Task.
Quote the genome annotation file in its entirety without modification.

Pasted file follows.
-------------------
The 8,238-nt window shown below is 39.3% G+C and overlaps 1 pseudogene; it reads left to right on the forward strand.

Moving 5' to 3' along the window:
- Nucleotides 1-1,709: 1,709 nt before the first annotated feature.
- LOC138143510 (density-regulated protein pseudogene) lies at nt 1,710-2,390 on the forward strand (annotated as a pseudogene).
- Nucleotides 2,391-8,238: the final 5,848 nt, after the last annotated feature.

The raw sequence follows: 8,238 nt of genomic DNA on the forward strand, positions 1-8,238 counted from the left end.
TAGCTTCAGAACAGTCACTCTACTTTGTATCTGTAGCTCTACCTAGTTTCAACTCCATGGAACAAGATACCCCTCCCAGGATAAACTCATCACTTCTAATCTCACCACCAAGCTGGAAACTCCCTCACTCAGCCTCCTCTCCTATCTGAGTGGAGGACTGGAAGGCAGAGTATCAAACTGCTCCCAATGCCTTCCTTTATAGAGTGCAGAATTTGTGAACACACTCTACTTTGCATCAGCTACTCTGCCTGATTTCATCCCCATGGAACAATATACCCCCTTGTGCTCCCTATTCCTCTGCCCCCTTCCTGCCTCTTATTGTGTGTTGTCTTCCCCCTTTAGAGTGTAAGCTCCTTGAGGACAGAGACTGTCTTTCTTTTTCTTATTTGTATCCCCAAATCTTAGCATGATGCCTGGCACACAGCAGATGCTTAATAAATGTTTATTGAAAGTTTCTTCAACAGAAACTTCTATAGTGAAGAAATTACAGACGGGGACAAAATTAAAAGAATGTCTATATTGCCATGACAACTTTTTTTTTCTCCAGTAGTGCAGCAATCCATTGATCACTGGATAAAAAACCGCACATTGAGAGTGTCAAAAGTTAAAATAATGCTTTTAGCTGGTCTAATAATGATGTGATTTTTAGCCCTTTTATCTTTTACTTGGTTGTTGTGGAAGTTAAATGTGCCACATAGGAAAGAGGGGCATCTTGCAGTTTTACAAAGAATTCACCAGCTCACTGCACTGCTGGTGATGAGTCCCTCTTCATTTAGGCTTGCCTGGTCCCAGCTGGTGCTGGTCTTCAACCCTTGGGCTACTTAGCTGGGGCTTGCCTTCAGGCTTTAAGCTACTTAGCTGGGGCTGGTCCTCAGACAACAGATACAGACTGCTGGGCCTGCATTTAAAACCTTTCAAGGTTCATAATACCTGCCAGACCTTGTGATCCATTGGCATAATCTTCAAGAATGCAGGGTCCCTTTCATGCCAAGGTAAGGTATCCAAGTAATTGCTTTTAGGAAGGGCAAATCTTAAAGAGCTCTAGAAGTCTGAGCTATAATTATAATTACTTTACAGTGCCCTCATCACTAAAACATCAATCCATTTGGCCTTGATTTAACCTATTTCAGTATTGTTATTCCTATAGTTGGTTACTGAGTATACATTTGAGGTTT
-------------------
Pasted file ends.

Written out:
The 8,238-nt window shown below is 39.3% G+C and overlaps 1 pseudogene; it reads left to right on the forward strand.

Moving 5' to 3' along the window:
- Nucleotides 1-1,709: 1,709 nt before the first annotated feature.
- LOC138143510 (density-regulated protein pseudogene) lies at nt 1,710-2,390 on the forward strand (annotated as a pseudogene).
- Nucleotides 2,391-8,238: the final 5,848 nt, after the last annotated feature.

The raw sequence follows: 8,238 nt of genomic DNA on the forward strand, positions 1-8,238 counted from the left end.
TAGCTTCAGAACAGTCACTCTACTTTGTATCTGTAGCTCTACCTAGTTTCAACTCCATGGAACAAGATACCCCTCCCAGGATAAACTCATCACTTCTAATCTCACCACCAAGCTGGAAACTCCCTCACTCAGCCTCCTCTCCTATCTGAGTGGAGGACTGGAAGGCAGAGTATCAAACTGCTCCCAATGCCTTCCTTTATAGAGTGCAGAATTTGTGAACACACTCTACTTTGCATCAGCTACTCTGCCTGATTTCATCCCCATGGAACAATATACCCCCTTGTGCTCCCTATTCCTCTGCCCCCTTCCTGCCTCTTATTGTGTGTTGTCTTCCCCCTTTAGAGTGTAAGCTCCTTGAGGACAGAGACTGTCTTTCTTTTTCTTATTTGTATCCCCAAATCTTAGCATGATGCCTGGCACACAGCAGATGCTTAATAAATGTTTATTGAAAGTTTCTTCAACAGAAACTTCTATAGTGAAGAAATTACAGACGGGGACAAAATTAAAAGAATGTCTATATTGCCATGACAACTTTTTTTTTCTCCAGTAGTGCAGCAATCCATTGATCACTGGATAAAAAACCGCACATTGAGAGTGTCAAAAGTTAAAATAATGCTTTTAGCTGGTCTAATAATGATGTGATTTTTAGCCCTTTTATCTTTTACTTGGTTGTTGTGGAAGTTAAATGTGCCACATAGGAAAGAGGGGCATCTTGCAGTTTTACAAAGAATTCACCAGCTCACTGCACTGCTGGTGATGAGTCCCTCTTCATTTAGGCTTGCCTGGTCCCAGCTGGTGCTGGTCTTCAACCCTTGGGCTACTTAGCTGGGGCTTGCCTTCAGGCTTTAAGCTACTTAGCTGGGGCTGGTCCTCAGACAACAGATACAGACTGCTGGGCCTGCATTTAAAACCTTTCAAGGTTCATAATACCTGCCAGACCTTGTGATCCATTGGCATAATCTTCAAGAATGCAGGGTCCCTTTCATGCCAAGGTAAGGTATCCAAGTAATTGCTTTTAGGAAGGGCAAATCTTAAAGAGCTCTAGAAGTCTGAGCTATAATTATAATTACTTTACAGTGCCCTCATCACTAAAACATCAATCCATTTGGCCTTGATTTAACCTATTTCAGTATTGTTATTCCTATAGTTGGTTACTGAGTATACATTTGAGGTTT